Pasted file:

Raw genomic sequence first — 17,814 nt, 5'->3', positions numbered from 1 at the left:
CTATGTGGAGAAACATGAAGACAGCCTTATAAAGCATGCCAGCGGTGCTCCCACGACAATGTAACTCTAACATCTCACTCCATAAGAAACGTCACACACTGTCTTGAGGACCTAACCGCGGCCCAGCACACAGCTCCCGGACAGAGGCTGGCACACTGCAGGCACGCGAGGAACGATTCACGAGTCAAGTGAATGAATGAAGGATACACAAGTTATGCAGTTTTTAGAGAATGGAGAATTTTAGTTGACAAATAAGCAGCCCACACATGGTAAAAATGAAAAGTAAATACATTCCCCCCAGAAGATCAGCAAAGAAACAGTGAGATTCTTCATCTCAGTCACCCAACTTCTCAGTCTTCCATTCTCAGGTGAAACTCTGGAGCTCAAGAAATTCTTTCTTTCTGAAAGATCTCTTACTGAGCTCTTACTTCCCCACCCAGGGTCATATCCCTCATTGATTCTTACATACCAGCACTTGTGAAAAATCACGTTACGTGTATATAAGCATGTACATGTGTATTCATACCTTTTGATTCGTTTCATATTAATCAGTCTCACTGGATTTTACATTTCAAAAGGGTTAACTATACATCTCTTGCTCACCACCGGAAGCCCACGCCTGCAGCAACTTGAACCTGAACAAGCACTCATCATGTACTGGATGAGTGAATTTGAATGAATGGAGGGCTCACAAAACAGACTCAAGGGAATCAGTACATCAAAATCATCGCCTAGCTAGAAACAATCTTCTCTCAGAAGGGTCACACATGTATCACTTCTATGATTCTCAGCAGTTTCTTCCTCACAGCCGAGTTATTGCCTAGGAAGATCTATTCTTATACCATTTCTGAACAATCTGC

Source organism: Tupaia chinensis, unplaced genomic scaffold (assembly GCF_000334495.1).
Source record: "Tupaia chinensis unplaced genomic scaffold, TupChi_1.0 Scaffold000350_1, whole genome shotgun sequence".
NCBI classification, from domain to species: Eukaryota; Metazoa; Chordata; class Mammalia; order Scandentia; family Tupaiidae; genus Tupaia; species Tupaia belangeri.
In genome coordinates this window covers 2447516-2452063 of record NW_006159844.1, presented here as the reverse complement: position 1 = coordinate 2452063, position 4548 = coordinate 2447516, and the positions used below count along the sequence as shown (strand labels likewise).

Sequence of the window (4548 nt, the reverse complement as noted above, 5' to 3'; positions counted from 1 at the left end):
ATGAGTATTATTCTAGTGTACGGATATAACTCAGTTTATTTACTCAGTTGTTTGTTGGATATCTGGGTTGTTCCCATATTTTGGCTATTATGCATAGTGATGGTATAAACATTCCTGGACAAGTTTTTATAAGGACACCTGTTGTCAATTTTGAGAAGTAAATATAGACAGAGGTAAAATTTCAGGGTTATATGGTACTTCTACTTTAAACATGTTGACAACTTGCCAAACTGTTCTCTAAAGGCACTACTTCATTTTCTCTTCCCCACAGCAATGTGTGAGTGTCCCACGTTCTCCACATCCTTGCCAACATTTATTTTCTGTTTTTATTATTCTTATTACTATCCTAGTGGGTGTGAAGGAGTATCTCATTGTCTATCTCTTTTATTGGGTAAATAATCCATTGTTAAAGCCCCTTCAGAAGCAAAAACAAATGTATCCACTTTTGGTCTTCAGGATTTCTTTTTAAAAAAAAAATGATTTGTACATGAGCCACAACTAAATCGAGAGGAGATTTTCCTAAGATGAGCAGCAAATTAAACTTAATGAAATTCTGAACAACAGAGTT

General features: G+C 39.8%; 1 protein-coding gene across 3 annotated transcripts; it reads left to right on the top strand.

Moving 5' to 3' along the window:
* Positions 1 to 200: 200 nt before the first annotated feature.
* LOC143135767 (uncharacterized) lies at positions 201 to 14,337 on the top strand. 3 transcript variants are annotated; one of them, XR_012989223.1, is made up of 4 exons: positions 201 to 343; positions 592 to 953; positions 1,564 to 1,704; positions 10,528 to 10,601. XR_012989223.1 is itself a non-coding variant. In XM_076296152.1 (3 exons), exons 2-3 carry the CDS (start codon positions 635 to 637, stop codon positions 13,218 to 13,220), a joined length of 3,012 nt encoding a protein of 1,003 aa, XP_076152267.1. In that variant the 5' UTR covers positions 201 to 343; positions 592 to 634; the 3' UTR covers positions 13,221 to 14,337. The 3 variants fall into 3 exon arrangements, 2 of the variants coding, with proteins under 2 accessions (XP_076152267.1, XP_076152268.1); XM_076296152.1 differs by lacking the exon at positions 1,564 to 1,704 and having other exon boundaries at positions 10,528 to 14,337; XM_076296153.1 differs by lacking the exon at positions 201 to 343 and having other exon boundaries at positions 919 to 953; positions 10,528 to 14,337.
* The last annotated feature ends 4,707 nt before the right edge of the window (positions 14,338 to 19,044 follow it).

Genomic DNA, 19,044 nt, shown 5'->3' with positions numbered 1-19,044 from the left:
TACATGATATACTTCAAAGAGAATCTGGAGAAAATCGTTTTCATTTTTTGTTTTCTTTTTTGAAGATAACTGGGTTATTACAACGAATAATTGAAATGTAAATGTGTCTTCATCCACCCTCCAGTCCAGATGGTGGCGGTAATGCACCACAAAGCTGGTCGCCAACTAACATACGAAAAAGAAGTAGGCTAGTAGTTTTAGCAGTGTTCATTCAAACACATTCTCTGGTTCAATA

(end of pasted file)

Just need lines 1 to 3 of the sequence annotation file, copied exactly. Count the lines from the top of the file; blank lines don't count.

Raw genomic sequence first — 17,814 nt, 5'->3', positions numbered from 1 at the left:
CTATGTGGAGAAACATGAAGACAGCCTTATAAAGCATGCCAGCGGTGCTCCCACGACAATGTAACTCTAACATCTCACTCCATAAGAAACGTCACACACTGTCTTGAGGACCTAACCGCGGCCCAGCACACAGCTCCCGGACAGAGGCTGGCACACTGCAGGCACGCGAGGAACGATTCACGAGTCAAGTGAATGAATGAAGGATACACAAGTTATGCAGTTTTTAGAGAATGGAGAATTTTAGTTGACAAATAAGCAGCCCACACATGGTAAAAATGAAAAGTAAATACATTCCCCCCAGAAGATCAGCAAAGAAACAGTGAGATTCTTCATCTCAGTCACCCAACTTCTCAGTCTTCCATTCTCAGGTGAAACTCTGGAGCTCAAGAAATTCTTTCTTTCTGAAAGATCTCTTACTGAGCTCTTACTTCCCCACCCAGGGTCATATCCCTCATTGATTCTTACATACCAGCACTTGTGAAAAATCACGTTACGTGTATATAAGCATGTACATGTGTATTCATACCTTTTGATTCGTTTCATATTAATCAGTCTCACTGGATTTTACATTTCAAAAGGGTTAACTATACATCTCTTGCTCACCACCGGAAGCCCACGCCTGCAGCAACTTGAACCTGAACAAGCACTCATCATGTACTGGATGAGTGAATTTGAATGAATGGAGGGCTCACAAAACAGACTCAAGGGAATCAGTACATCAAAATCATCGCCTAGCTAGAAACAATCTTCTCTCAGAAGGGTCACACATGTATCACTTCTATGATTCTCAGCAGTTTCTTCCTCACAGCCGAGTTATTGCCTAGGAAGATCTATTCTTATACCATTTCTGAACAATCTGC

Source organism: Tupaia chinensis, unplaced genomic scaffold (assembly GCF_000334495.1).